Scheduling Mandates— Bad for Employees, Bad for Employers
Prepared by the Oregon State Chamber of Commerce
Proposals are currently floating in Oregon and in municipalities around the country that would require employers to provide employees with work schedules at least two weeks in advance, compensate workers if changes are made, and offer penalty wages if workers are called in at other than scheduled times. A primary goal of these bills is to help workers balance the demands of their jobs with family responsibilities. However, these mandates reduce flexibility for employers and employees—many of whom sought out their jobs for the flexibility they provided.
Workers and employers should be able to deal with unexpected life events. Many workers report that they choose a job in retail or food service in order to have the flexibility to deal with anything from their own school schedules to the active lives of their children. But scheduling mandates make it difficult and expensive for employers to comply with last minute schedule change requests—even those requests that are due to a child’s illness or last minute opening for a badly needed medical appointment.
New companies and their employees benefit from flexible hiring and need-based scheduling.
Flexibility in scheduling workers is essential to starting or expanding a small business. The less time a business has operated, the harder it is to predict how customers will respond to products and promotions—and the less money the business has to available to pay a penalty for calling in a worker when there’s unexpected demand. Scheduling mandates make it more difficult for businesses to access the workforce they need in order to grow.
Employees and employers shouldn’t be penalized for bad weather.
Severe weather already has an adverse impact on businesses because it suppresses demand and can impact inventory delivery. If businesses have to pay workers even when a store is closed or inaccessible to customers, they will take an additional financial hit. And for businesses built around outdoor recreation such as golf courses, outdoor swimming facilities or ski areas, the added costs could make it difficult to keep operating in bad years.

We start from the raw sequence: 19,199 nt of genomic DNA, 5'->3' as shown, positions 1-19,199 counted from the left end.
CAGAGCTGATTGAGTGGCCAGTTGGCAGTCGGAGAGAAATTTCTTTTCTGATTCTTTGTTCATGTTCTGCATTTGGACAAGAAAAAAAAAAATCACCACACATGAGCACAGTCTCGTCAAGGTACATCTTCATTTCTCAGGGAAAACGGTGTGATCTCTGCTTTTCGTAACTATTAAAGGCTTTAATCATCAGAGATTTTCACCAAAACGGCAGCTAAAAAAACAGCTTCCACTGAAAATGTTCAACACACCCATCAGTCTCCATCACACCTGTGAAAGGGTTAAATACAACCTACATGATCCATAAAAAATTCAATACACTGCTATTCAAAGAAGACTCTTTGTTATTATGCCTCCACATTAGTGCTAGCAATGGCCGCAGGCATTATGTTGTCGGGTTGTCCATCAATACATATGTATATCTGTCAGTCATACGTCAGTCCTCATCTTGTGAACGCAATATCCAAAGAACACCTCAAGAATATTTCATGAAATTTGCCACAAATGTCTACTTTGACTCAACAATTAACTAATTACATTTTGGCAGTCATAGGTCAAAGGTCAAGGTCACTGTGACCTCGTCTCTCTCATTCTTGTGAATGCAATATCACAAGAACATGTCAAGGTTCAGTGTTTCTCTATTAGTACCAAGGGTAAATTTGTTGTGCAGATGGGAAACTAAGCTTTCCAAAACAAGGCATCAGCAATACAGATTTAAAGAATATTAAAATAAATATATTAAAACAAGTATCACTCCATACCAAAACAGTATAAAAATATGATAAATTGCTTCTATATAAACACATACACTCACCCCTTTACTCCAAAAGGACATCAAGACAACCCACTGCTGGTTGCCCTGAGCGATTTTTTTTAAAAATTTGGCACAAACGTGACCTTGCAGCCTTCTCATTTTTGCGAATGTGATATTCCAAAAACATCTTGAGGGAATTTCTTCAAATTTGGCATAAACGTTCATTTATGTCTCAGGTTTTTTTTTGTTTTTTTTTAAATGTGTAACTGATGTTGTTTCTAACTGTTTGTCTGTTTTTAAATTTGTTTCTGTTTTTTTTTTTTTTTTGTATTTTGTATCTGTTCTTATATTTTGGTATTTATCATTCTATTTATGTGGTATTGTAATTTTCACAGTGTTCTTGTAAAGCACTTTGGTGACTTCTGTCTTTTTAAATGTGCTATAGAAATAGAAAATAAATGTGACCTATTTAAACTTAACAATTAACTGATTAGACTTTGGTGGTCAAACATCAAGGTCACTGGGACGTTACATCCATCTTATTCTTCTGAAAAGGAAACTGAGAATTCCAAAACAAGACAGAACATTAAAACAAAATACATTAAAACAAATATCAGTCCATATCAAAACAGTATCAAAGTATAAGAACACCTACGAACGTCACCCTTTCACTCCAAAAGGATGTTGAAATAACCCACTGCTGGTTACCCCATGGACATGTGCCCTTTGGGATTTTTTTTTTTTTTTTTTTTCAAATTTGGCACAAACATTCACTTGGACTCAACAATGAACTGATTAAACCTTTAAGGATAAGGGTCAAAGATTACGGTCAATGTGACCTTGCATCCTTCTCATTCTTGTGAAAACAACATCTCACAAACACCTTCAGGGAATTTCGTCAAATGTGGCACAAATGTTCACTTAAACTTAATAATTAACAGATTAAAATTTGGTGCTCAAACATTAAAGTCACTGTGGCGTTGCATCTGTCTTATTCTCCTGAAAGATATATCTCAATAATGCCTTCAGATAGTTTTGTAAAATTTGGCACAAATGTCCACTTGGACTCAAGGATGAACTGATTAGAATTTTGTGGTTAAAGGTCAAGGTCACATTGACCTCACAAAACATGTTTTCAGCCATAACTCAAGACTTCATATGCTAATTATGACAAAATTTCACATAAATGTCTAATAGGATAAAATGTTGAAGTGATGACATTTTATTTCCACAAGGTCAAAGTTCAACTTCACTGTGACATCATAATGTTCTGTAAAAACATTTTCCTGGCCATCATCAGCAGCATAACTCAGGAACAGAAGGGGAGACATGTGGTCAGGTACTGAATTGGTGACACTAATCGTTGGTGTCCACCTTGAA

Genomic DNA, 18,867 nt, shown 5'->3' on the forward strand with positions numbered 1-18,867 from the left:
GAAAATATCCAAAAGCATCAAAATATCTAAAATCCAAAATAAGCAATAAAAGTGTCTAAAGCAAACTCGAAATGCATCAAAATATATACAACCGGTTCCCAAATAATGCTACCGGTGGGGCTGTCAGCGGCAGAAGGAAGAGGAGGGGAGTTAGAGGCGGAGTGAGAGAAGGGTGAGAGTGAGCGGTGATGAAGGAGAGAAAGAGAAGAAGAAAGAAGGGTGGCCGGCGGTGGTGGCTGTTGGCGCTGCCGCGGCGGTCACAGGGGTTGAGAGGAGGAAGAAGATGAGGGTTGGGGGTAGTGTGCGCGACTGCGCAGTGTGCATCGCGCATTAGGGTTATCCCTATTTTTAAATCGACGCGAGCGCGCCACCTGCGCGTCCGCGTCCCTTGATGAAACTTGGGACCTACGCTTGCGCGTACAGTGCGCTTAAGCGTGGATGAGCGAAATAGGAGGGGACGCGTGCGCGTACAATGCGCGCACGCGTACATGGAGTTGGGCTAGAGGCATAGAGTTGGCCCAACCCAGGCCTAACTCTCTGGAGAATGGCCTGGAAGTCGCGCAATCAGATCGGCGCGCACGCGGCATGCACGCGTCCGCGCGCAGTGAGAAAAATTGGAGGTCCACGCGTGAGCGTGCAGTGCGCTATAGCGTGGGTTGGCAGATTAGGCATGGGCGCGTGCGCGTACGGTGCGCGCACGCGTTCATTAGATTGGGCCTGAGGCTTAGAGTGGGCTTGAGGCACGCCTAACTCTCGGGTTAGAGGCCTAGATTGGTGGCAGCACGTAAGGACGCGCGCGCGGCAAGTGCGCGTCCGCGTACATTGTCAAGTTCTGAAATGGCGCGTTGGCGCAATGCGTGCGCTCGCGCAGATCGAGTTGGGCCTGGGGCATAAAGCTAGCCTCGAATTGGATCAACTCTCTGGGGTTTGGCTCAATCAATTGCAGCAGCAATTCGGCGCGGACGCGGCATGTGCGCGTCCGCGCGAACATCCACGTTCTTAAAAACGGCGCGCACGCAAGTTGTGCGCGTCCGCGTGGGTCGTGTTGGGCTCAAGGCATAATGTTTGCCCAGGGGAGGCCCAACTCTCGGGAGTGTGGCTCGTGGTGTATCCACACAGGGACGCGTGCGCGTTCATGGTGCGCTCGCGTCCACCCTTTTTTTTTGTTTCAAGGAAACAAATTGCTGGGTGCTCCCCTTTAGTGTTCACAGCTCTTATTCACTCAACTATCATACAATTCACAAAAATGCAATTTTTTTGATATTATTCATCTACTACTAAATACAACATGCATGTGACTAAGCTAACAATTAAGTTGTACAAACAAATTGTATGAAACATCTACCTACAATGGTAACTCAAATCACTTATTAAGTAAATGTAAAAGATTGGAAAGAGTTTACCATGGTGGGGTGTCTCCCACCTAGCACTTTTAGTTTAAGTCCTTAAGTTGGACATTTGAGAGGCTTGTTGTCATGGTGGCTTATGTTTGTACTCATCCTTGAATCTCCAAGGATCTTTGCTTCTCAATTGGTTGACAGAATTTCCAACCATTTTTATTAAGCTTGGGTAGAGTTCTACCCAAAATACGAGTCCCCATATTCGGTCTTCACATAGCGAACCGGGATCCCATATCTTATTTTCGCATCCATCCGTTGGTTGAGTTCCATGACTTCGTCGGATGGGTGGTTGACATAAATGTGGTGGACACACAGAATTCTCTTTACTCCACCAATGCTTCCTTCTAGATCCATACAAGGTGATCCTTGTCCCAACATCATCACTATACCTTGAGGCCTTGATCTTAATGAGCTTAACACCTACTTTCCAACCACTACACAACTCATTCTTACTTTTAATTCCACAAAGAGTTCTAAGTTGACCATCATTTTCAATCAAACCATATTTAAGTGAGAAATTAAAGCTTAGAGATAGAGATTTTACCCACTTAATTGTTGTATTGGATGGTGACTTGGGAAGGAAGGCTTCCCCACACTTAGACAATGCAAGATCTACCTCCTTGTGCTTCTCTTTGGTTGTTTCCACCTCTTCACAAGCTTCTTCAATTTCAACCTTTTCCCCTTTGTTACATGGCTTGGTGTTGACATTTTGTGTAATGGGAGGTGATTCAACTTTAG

Employees and employers should be able to adjust to changes in supply and demand.
Weather isn’t the only thing that can disrupt business operations. Demand is not always predictable, and for some businesses, it rarely is. A street closure, late delivery, or mechanical failure at a factory can quickly reduce sales and the need for workers. None of these things are within an employer’s control, yet scheduling mandates would create unfair penalties.
Employers and employees should have a say in setting and changing their schedules.
Mandating predictability would make it more difficult for employers to collaborate with employees on flexible schedules. While some workers need as much certainty as possible in their work hours because of child care and other factors, there are also many workers who benefit from flexible schedules. A one-size-fits-all approach may help some workers, but it will hurt many others.
Visit the Oregon Senate Committee on Workforce webpage for committee contact information and meeting agendas.
Chairperson: Senator Kathleen Taylor
Vice-Chairperson: Senator Tim Knopp
Member: Senator Sara Gelser
Member: Senator Bill Hansell
Member: Senator Laurie Monnes Anderson
The Bandon Chamber of Commerce provides legislative news for member information. To learn more about Bandon Chamber communication on legislative topics, read the letter from chamber director Julie Miller. For the latest Oregon updates, refer to oregonlegislature.gov.